While tinkering with my new S1, I decided to have a look around the intake system to see how everything fits together.
I started by making a short video of the stock scooter starting up and revving in place, to compare volume after any changes.
The airbox is pretty well-sized and sucks in air from the hole at the bottom.
Removing the screws around the sides of the box allows you to separate the two halves.
On the right-hand side of the picture, you can see the rubber hose that takes in air that has passed through the filter and runs to the throttle. The left-hand section of the box includes the filter and the air intake.
The filter is a neat-looking panel that wouldn't add to much restriction to the airflow, being about half the size of the one in a 100hp small car.
What isn't so neat-looking is this funny rubber snorkel stuck over the intake hole, which diverts the airflow straight into the opposite wall of the airbox to the filter.
The crinkly stuff on the bottom of the snorkel is a tar-like glue that only weakly holds it in place, and it easily slides out without having to undo any screws or clips.
This thing is surprisingly heavy, being made of a dense rubber with four thin channels letting air through. It certainly looks like a good sound-deadening measure, but not such a good thing for moving air.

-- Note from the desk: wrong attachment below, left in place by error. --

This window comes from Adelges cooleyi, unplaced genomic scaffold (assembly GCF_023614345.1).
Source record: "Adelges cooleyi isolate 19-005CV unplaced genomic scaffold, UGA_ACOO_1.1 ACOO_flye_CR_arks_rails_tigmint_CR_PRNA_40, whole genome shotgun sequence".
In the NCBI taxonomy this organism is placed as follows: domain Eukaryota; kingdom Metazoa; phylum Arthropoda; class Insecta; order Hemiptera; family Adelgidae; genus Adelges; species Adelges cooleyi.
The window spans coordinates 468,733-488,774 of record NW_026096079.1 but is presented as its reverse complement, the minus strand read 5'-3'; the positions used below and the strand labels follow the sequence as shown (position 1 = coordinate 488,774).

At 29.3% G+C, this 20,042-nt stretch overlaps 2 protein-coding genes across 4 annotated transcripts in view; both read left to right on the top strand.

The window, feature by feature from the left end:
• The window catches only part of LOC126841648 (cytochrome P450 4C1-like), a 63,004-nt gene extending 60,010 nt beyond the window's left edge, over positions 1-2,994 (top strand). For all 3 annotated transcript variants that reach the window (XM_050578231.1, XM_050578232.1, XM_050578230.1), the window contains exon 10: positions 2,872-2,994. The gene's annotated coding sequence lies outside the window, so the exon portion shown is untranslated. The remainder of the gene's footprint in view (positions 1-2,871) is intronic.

With the restrictor removed and the airbox reassembled, the engine takes on a more "growly" sound, as you can hear in the vid below.
On the road, takeoff felt about the same, but once moving it seemed to build speed more easily (e.g. 60-80 felt a lot quicker)
Unfortunately, I couldn't think of a way to work a stopwatch with both hands full, so I'll restrict my performance verdict to saying it felt a bit better, and sounded a lot cooler when leaving the lights. I'll be checking fuel consumption over the next week to see if that improves, as the scooter seemed to be using less throttle to maintain a constant speed.
If anyone else wants to try this and can find a way of directly measuring power or acceleration, I'd like to hear the results.